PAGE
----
Pete had a great laugh, an awesome sense of humor and an aura of lightheartedness. He wanted to laugh and have a good time when we got together. When you see pictures of my family and it looks like we are always having fun… Its because we are! It starts at the top and everyone else carries it with them.
He never came out and said it, but he told me stories that alluded to his father being a pretty tough guy to please. Most recently about his Dad beating the stuffing out of him for something he didn’t do. Grandpa Pete outlived his siblings and 2 of his kids. He lived through the horror of losing a child too young. But even with all of that… He would always be ready with a giant smile.
That smile, his eagerness to laugh and his rock steady handshake at 80 years old are all things I am missing.
I have no idea what lies beyond. In my kid-like dreams and thoughts over the weekend, I imagined him re-uniting with Don and being a very very happy spirit. I like to think its that simple.
Favorite Memories as of this second:
Driving him to O’hare when I was 17 in the Astro Van… We did a 100 several times on US47 on our way up to Chicago. He was grinning from ear to ear. I think he was 2 hours earlier than he needed to be there. He just laughed when I dropped him off at the terminal.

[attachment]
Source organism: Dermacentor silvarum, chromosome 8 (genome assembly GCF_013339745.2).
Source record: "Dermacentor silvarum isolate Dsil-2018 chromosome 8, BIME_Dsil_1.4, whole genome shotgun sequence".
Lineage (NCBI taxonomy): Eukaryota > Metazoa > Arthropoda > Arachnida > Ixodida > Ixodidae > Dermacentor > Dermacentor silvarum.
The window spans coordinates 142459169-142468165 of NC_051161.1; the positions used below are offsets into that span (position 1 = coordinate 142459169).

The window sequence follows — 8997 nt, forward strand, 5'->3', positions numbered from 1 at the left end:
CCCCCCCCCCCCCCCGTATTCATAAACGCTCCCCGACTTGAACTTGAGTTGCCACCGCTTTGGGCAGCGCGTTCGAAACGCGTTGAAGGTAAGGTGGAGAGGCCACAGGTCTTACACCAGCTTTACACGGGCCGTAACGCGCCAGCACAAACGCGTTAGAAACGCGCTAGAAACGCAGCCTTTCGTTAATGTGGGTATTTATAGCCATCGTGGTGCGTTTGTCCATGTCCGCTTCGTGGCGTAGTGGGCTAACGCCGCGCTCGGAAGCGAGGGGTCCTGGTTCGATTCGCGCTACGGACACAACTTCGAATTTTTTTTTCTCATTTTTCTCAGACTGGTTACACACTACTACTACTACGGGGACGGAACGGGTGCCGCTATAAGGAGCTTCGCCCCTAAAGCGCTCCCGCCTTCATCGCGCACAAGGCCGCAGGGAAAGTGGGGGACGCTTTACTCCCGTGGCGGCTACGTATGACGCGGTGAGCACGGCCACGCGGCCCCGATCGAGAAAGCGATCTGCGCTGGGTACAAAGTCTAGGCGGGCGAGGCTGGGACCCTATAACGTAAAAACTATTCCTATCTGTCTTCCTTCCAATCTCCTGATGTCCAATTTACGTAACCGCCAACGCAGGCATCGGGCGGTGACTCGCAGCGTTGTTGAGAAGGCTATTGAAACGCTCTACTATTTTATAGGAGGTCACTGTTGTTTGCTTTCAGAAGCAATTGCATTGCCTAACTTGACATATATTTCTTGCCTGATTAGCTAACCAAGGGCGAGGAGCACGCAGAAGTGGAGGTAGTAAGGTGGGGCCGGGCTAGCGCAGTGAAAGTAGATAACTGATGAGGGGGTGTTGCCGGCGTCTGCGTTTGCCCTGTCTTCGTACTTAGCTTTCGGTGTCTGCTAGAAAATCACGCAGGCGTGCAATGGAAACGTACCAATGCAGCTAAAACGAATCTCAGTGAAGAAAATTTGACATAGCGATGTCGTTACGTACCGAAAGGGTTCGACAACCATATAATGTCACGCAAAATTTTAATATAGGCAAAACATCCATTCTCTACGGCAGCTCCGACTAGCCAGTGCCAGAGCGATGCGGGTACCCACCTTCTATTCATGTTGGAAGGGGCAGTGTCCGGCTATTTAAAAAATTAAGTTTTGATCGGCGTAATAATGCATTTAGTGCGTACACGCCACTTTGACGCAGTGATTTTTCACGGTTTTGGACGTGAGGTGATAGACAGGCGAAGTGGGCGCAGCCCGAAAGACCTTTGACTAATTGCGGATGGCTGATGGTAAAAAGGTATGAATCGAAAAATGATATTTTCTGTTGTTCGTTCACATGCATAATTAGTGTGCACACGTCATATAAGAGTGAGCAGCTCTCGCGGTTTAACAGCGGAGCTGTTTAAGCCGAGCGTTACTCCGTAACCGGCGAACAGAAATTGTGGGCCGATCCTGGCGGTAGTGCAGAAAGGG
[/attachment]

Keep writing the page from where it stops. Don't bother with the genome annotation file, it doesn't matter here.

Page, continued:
MadHatter 1984: When we had the whole musical portion of the night… He got on the piano and stared banging out some boogie woogie that blew my mind. I always wanted to hear him do that again… But I never had the chance. Years later when I asked him if he could still play, he said his hands couldn’t pull it off anymore. He certainly didn’t practice? Was he a natural talent?
When he did talk about work… It was with love. “If your going to do something, do it right” was one of his famous quotes. He lived by that one. He built some clothesline posts for Angela’s when we moved into our first house in Delavan. The wood, the primer, the paint and all the fittings were the best. I do believe that the house is falling in over in Delavan, but those clotheline poles are still looking sharp!
Living in Pensacola when Dad was in the Navy… I remember the pool in his backyard. He loved that marlin fountain and it became a trademark to his pools as we grew up!
When we bought the Christmas Tree Rd house… He came over as my inspector. He looked at the roof, rafters, floor joists, subfloors and everything else to declare that the house was a testament to solid workmanship of circa 1910. He had no concerns. That was enough for me! We bought it and it was solid as a rock.
Eating Charles Chips from the can with him.
Watching him blow off calls that he had too much White Zin for the night. He would always find another glass.
Spraying myself with aftershave in his bathroom when I was 10… Going back out to the couch to watch TV and having him say “What the Hell did you do?” As an adult now, that has to be a hilarious moment when a kid does that!
Riding down the Florida in the back of the Cadillac listening to what can only be described as MUZAC today!
Riding around Fairbury in the back of the giant early 70’s Fleetwood. Whenever we would pull up to Walton’s or anywhere else… It felt like you were exiting a presidential motorcade vehicle.
Pete-isms. “We’ll I’ll see ya” and the many other that I’m drawing a blank on right now. It was a personal highlight for me when he got so happy and rolling with the conversation that his little “isms” started rolling out.